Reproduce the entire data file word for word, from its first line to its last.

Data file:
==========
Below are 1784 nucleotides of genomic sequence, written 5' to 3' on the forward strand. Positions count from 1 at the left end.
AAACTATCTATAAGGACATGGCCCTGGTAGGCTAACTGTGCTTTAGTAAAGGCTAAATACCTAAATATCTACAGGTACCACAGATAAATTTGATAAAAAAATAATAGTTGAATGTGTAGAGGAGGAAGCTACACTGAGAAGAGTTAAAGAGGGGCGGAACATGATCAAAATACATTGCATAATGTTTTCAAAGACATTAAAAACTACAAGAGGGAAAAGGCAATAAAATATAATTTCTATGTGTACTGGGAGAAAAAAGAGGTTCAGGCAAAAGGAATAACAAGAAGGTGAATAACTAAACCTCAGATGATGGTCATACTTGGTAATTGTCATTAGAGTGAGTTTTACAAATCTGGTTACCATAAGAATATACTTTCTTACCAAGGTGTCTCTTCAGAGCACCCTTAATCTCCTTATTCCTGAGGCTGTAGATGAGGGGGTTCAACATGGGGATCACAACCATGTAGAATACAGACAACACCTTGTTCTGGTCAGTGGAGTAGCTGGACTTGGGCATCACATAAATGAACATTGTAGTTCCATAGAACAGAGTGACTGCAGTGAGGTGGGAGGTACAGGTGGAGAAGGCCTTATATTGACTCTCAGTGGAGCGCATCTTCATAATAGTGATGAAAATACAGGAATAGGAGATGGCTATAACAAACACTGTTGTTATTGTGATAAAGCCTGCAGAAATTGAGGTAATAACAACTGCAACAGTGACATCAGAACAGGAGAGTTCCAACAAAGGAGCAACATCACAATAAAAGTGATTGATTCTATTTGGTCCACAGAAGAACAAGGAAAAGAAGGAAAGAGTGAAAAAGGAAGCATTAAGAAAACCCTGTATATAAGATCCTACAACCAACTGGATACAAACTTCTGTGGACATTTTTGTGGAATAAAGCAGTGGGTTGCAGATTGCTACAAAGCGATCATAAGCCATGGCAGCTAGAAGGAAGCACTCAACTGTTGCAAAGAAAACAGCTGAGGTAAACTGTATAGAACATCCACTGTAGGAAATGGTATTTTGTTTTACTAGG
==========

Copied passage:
Below are 1784 nucleotides of genomic sequence, written 5' to 3' on the forward strand. Positions count from 1 at the left end.
AAACTATCTATAAGGACATGGCCCTGGTAGGCTAACTGTGCTTTAGTAAAGGCTAAATACCTAAATATCTACAGGTACCACAGATAAATTTGATAAAAAAATAATAGTTGAATGTGTAGAGGAGGAAGCTACACTGAGAAGAGTTAAAGAGGGGCGGAACATGATCAAAATACATTGCATAATGTTTTCAAAGACATTAAAAACTACAAGAGGGAAAAGGCAATAAAATATAATTTCTATGTGTACTGGGAGAAAAAAGAGGTTCAGGCAAAAGGAATAACAAGAAGGTGAATAACTAAACCTCAGATGATGGTCATACTTGGTAATTGTCATTAGAGTGAGTTTTACAAATCTGGTTACCATAAGAATATACTTTCTTACCAAGGTGTCTCTTCAGAGCACCCTTAATCTCCTTATTCCTGAGGCTGTAGATGAGGGGGTTCAACATGGGGATCACAACCATGTAGAATACAGACAACACCTTGTTCTGGTCAGTGGAGTAGCTGGACTTGGGCATCACATAAATGAACATTGTAGTTCCATAGAACAGAGTGACTGCAGTGAGGTGGGAGGTACAGGTGGAGAAGGCCTTATATTGACTCTCAGTGGAGCGCATCTTCATAATAGTGATGAAAATACAGGAATAGGAGATGGCTATAACAAACACTGTTGTTATTGTGATAAAGCCTGCAGAAATTGAGGTAATAACAACTGCAACAGTGACATCAGAACAGGAGAGTTCCAACAAAGGAGCAACATCACAATAAAAGTGATTGATTCTATTTGGTCCACAGAAGAACAAGGAAAAGAAGGAAAGAGTGAAAAAGGAAGCATTAAGAAAACCCTGTATATAAGATCCTACAACCAACTGGATACAAACTTCTGTGGACATTTTTGTGGAATAAAGCAGTGGGTTGCAGATTGCTACAAAGCGATCATAAGCCATGGCAGCTAGAAGGAAGCACTCAACTGTTGCAAAGAAAACAGCTGAGGTAAACTGTATAGAACATCCACTGTAGGAAATGGTATTTTGTTTTACTAGG